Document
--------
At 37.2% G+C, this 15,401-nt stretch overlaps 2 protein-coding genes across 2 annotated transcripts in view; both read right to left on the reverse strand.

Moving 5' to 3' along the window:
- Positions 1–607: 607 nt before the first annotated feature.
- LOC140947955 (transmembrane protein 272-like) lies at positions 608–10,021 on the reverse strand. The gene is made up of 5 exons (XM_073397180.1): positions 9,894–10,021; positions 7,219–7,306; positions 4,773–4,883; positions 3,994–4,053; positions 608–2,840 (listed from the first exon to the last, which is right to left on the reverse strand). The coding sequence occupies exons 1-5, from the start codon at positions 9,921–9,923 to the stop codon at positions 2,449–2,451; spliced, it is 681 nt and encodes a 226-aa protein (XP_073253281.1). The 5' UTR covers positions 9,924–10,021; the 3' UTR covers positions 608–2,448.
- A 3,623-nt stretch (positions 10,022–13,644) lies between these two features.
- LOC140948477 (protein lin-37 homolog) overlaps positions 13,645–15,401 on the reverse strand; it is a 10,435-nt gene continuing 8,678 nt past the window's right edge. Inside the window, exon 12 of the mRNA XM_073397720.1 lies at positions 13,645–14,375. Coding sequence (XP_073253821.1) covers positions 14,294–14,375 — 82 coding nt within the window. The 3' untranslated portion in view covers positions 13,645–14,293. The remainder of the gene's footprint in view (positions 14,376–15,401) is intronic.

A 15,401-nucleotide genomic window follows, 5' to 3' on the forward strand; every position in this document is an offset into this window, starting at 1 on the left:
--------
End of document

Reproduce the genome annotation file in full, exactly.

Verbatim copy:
At 37.2% G+C, this 15,401-nt stretch overlaps 2 protein-coding genes across 2 annotated transcripts in view; both read right to left on the reverse strand.

Moving 5' to 3' along the window:
- Positions 1–607: 607 nt before the first annotated feature.
- LOC140947955 (transmembrane protein 272-like) lies at positions 608–10,021 on the reverse strand. The gene is made up of 5 exons (XM_073397180.1): positions 9,894–10,021; positions 7,219–7,306; positions 4,773–4,883; positions 3,994–4,053; positions 608–2,840 (listed from the first exon to the last, which is right to left on the reverse strand). The coding sequence occupies exons 1-5, from the start codon at positions 9,921–9,923 to the stop codon at positions 2,449–2,451; spliced, it is 681 nt and encodes a 226-aa protein (XP_073253281.1). The 5' UTR covers positions 9,924–10,021; the 3' UTR covers positions 608–2,448.
- A 3,623-nt stretch (positions 10,022–13,644) lies between these two features.
- LOC140948477 (protein lin-37 homolog) overlaps positions 13,645–15,401 on the reverse strand; it is a 10,435-nt gene continuing 8,678 nt past the window's right edge. Inside the window, exon 12 of the mRNA XM_073397720.1 lies at positions 13,645–14,375. Coding sequence (XP_073253821.1) covers positions 14,294–14,375 — 82 coding nt within the window. The 3' untranslated portion in view covers positions 13,645–14,293. The remainder of the gene's footprint in view (positions 14,376–15,401) is intronic.

A 15,401-nucleotide genomic window follows, 5' to 3' on the forward strand; every position in this document is an offset into this window, starting at 1 on the left: